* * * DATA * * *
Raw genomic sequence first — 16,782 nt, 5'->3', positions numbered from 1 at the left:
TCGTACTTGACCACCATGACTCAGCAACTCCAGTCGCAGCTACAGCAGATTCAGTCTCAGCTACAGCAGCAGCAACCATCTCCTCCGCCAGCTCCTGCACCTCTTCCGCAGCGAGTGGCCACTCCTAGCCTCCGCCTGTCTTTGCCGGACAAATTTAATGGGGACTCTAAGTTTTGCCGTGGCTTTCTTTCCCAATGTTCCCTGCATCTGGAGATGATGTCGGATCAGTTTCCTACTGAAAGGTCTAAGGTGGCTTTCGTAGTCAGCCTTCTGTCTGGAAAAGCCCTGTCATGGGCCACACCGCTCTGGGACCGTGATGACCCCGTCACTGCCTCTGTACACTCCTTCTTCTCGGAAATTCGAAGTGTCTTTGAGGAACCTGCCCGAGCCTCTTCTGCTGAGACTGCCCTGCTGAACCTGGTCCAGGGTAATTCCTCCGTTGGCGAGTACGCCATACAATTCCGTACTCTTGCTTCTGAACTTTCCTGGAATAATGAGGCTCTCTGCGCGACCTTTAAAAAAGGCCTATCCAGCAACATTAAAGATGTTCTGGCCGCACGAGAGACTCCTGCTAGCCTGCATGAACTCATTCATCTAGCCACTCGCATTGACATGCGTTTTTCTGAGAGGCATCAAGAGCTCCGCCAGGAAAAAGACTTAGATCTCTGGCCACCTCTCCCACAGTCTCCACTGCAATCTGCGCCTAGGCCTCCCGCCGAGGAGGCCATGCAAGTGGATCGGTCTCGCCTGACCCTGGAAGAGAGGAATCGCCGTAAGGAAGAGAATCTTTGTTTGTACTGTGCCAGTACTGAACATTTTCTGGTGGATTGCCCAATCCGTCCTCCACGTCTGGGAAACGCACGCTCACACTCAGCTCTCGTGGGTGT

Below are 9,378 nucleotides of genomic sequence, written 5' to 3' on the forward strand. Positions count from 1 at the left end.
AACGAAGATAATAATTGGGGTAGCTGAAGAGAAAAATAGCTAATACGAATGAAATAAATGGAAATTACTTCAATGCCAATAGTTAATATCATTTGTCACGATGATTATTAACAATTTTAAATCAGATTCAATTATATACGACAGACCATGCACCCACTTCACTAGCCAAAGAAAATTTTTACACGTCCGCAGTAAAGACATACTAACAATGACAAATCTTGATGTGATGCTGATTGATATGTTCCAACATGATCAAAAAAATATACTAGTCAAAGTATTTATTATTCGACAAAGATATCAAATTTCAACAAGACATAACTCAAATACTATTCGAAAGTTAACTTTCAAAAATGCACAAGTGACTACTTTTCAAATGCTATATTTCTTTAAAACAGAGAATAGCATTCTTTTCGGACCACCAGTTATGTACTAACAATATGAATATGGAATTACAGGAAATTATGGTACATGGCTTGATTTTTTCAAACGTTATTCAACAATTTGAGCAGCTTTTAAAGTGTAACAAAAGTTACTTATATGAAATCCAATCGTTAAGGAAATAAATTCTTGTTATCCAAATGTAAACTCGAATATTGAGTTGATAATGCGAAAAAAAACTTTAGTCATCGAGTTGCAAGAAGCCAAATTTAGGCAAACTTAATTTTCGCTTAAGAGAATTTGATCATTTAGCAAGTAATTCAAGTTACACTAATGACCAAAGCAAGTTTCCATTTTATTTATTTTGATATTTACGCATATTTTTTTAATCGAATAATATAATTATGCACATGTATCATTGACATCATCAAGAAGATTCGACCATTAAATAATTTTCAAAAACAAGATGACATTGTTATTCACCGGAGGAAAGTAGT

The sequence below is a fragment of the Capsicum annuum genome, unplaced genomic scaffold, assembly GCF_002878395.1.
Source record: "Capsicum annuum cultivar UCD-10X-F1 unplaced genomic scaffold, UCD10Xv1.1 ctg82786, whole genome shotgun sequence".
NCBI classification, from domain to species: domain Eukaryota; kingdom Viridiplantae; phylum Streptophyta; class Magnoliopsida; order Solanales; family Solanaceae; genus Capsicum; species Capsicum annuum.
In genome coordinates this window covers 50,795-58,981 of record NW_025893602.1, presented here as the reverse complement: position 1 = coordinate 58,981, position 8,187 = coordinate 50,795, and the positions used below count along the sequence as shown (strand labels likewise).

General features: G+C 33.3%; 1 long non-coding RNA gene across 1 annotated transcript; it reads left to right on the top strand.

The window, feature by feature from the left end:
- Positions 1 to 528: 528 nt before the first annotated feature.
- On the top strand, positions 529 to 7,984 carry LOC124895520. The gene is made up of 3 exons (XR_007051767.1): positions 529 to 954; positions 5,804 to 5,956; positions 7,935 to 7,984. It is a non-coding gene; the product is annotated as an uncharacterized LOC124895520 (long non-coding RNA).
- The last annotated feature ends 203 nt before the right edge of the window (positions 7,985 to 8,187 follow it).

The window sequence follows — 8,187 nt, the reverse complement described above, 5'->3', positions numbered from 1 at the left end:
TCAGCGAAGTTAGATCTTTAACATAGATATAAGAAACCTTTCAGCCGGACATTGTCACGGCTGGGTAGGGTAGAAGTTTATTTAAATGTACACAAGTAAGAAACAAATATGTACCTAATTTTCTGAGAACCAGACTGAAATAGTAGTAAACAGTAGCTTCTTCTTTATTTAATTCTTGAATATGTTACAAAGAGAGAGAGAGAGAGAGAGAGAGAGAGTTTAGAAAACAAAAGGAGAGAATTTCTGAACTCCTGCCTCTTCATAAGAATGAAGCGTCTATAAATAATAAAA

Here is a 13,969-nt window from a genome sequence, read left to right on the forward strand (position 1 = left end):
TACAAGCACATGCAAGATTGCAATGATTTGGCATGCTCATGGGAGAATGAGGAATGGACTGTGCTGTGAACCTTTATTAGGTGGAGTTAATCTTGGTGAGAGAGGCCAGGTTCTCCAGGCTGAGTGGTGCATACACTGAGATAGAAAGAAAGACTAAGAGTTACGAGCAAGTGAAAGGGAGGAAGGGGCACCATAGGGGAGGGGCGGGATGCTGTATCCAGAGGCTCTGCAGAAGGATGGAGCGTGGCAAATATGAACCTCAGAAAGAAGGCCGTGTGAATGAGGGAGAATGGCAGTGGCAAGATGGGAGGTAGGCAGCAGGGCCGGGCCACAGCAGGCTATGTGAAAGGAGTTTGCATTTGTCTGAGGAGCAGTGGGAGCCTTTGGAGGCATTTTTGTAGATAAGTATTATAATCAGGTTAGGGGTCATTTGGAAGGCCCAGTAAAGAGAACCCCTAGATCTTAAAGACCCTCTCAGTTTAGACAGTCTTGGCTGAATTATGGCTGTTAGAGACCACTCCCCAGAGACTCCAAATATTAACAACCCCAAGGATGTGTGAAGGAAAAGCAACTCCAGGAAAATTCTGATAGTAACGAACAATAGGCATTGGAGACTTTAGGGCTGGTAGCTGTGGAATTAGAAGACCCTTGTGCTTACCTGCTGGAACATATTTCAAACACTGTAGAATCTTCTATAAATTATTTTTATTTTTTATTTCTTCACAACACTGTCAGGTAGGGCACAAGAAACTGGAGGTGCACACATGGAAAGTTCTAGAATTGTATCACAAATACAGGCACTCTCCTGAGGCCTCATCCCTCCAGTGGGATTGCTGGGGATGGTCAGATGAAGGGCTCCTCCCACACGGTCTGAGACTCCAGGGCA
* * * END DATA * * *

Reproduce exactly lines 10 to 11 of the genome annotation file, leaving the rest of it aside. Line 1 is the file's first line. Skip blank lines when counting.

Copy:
The window, feature by feature from the left end:
- Positions 1 to 528: 528 nt before the first annotated feature.